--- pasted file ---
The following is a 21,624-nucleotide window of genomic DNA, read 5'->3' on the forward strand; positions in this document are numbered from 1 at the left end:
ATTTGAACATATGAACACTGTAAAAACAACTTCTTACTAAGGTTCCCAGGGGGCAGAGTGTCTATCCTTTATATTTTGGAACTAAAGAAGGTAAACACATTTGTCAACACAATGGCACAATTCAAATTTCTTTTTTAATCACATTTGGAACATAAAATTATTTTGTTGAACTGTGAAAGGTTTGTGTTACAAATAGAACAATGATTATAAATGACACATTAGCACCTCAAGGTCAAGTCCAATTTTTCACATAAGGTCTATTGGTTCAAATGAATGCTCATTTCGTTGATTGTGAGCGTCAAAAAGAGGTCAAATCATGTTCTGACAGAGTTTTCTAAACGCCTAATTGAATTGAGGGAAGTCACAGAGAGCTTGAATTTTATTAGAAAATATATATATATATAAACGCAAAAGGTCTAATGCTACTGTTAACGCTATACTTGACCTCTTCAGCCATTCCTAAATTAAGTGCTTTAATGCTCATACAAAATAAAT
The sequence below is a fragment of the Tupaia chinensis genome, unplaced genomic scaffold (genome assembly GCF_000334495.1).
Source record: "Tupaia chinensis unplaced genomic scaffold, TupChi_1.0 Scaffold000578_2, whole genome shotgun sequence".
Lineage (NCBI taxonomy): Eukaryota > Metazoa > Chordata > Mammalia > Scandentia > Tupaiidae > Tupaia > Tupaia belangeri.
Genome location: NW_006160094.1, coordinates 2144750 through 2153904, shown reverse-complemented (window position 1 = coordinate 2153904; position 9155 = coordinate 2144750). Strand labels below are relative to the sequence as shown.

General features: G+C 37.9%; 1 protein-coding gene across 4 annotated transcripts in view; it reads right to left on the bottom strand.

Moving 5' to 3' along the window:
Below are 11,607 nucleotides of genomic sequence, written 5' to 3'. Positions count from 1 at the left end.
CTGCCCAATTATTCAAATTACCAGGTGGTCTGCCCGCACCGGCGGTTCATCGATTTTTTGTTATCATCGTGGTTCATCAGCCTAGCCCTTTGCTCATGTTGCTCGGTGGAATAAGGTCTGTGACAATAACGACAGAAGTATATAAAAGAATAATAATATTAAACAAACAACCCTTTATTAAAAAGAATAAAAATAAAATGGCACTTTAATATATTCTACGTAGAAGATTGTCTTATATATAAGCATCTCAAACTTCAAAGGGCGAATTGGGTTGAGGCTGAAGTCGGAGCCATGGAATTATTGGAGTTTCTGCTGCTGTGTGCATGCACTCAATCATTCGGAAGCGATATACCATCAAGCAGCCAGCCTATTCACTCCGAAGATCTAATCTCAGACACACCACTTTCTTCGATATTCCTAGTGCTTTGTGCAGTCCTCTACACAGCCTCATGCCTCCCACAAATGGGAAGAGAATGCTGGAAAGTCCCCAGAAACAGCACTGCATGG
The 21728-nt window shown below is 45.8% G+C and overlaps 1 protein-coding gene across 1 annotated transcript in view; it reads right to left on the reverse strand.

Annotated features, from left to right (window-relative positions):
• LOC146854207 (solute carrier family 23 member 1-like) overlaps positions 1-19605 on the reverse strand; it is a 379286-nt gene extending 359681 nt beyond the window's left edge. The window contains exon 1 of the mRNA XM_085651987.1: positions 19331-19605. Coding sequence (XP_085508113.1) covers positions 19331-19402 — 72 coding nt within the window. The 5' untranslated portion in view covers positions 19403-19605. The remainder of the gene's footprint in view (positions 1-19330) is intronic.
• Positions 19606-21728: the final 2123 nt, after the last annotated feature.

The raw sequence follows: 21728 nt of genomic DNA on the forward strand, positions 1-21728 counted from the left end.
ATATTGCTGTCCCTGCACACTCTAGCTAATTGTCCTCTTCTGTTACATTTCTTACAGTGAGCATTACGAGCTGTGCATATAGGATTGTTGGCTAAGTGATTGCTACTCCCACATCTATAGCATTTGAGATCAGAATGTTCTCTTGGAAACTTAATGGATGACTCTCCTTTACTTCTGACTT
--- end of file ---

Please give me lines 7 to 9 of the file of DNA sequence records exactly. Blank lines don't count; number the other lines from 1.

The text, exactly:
General features: G+C 37.9%; 1 protein-coding gene across 4 annotated transcripts in view; it reads right to left on the bottom strand.

Moving 5' to 3' along the window:
Below are 11,607 nucleotides of genomic sequence, written 5' to 3'. Positions count from 1 at the left end.